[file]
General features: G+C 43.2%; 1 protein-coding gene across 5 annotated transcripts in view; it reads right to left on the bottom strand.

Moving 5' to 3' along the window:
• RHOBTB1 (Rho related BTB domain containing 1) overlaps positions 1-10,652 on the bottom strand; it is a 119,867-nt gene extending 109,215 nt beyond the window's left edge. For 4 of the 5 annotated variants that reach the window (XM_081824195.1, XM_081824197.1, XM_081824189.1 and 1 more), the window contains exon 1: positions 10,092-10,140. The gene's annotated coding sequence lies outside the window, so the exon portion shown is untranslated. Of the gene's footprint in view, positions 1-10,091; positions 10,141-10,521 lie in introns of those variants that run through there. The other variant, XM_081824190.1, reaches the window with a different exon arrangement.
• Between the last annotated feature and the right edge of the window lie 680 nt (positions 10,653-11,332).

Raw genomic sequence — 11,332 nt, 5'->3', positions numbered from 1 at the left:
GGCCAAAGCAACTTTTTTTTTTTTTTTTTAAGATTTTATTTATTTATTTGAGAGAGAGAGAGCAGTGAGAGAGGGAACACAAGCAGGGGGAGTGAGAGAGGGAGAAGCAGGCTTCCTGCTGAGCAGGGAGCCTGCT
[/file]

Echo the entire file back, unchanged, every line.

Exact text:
General features: G+C 43.2%; 1 protein-coding gene across 5 annotated transcripts in view; it reads right to left on the bottom strand.

Moving 5' to 3' along the window:
• RHOBTB1 (Rho related BTB domain containing 1) overlaps positions 1-10,652 on the bottom strand; it is a 119,867-nt gene extending 109,215 nt beyond the window's left edge. For 4 of the 5 annotated variants that reach the window (XM_081824195.1, XM_081824197.1, XM_081824189.1 and 1 more), the window contains exon 1: positions 10,092-10,140. The gene's annotated coding sequence lies outside the window, so the exon portion shown is untranslated. Of the gene's footprint in view, positions 1-10,091; positions 10,141-10,521 lie in introns of those variants that run through there. The other variant, XM_081824190.1, reaches the window with a different exon arrangement.
• Between the last annotated feature and the right edge of the window lie 680 nt (positions 10,653-11,332).

Raw genomic sequence — 11,332 nt, 5'->3', positions numbered from 1 at the left:
GGCCAAAGCAACTTTTTTTTTTTTTTTTTAAGATTTTATTTATTTATTTGAGAGAGAGAGAGCAGTGAGAGAGGGAACACAAGCAGGGGGAGTGAGAGAGGGAGAAGCAGGCTTCCTGCTGAGCAGGGAGCCTGCT